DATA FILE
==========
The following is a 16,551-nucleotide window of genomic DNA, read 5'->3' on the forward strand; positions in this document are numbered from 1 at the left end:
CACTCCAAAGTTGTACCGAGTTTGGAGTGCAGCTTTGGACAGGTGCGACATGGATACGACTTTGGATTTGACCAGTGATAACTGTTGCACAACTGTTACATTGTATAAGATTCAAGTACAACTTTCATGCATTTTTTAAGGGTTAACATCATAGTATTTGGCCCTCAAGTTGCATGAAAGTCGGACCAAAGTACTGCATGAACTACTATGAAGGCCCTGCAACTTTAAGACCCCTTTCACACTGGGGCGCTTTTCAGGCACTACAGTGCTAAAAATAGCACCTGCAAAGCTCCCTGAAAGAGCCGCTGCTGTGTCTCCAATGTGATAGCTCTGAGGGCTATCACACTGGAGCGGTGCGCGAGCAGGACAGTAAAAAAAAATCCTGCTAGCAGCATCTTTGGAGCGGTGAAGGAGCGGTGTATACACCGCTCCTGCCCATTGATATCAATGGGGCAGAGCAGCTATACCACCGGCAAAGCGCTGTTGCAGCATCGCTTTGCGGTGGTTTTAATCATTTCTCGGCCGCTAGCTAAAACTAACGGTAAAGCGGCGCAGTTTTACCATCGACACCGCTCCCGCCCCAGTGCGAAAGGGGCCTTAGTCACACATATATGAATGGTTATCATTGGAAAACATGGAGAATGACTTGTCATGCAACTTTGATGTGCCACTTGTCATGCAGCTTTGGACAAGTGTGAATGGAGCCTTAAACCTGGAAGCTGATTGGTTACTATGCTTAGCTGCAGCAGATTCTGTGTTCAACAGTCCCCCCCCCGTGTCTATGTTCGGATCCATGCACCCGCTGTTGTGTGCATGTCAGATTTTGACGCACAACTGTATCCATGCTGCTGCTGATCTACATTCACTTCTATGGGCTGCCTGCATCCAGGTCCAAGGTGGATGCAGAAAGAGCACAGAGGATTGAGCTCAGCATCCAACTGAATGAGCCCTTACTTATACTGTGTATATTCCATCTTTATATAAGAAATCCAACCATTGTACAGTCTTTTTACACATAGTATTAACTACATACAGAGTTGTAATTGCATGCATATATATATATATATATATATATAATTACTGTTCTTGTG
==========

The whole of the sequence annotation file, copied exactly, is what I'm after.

The following is a 16,551-nucleotide window of genomic DNA, read 5'->3' on the forward strand; positions in this document are numbered from 1 at the left end:
CACTCCAAAGTTGTACCGAGTTTGGAGTGCAGCTTTGGACAGGTGCGACATGGATACGACTTTGGATTTGACCAGTGATAACTGTTGCACAACTGTTACATTGTATAAGATTCAAGTACAACTTTCATGCATTTTTTAAGGGTTAACATCATAGTATTTGGCCCTCAAGTTGCATGAAAGTCGGACCAAAGTACTGCATGAACTACTATGAAGGCCCTGCAACTTTAAGACCCCTTTCACACTGGGGCGCTTTTCAGGCACTACAGTGCTAAAAATAGCACCTGCAAAGCTCCCTGAAAGAGCCGCTGCTGTGTCTCCAATGTGATAGCTCTGAGGGCTATCACACTGGAGCGGTGCGCGAGCAGGACAGTAAAAAAAAATCCTGCTAGCAGCATCTTTGGAGCGGTGAAGGAGCGGTGTATACACCGCTCCTGCCCATTGATATCAATGGGGCAGAGCAGCTATACCACCGGCAAAGCGCTGTTGCAGCATCGCTTTGCGGTGGTTTTAATCATTTCTCGGCCGCTAGCTAAAACTAACGGTAAAGCGGCGCAGTTTTACCATCGACACCGCTCCCGCCCCAGTGCGAAAGGGGCCTTAGTCACACATATATGAATGGTTATCATTGGAAAACATGGAGAATGACTTGTCATGCAACTTTGATGTGCCACTTGTCATGCAGCTTTGGACAAGTGTGAATGGAGCCTTAAACCTGGAAGCTGATTGGTTACTATGCTTAGCTGCAGCAGATTCTGTGTTCAACAGTCCCCCCCCCGTGTCTATGTTCGGATCCATGCACCCGCTGTTGTGTGCATGTCAGATTTTGACGCACAACTGTATCCATGCTGCTGCTGATCTACATTCACTTCTATGGGCTGCCTGCATCCAGGTCCAAGGTGGATGCAGAAAGAGCACAGAGGATTGAGCTCAGCATCCAACTGAATGAGCCCTTACTTATACTGTGTATATTCCATCTTTATATAAGAAATCCAACCATTGTACAGTCTTTTTACACATAGTATTAACTACATACAGAGTTGTAATTGCATGCATATATATATATATATATATATATAATTACTGTTCTTGTG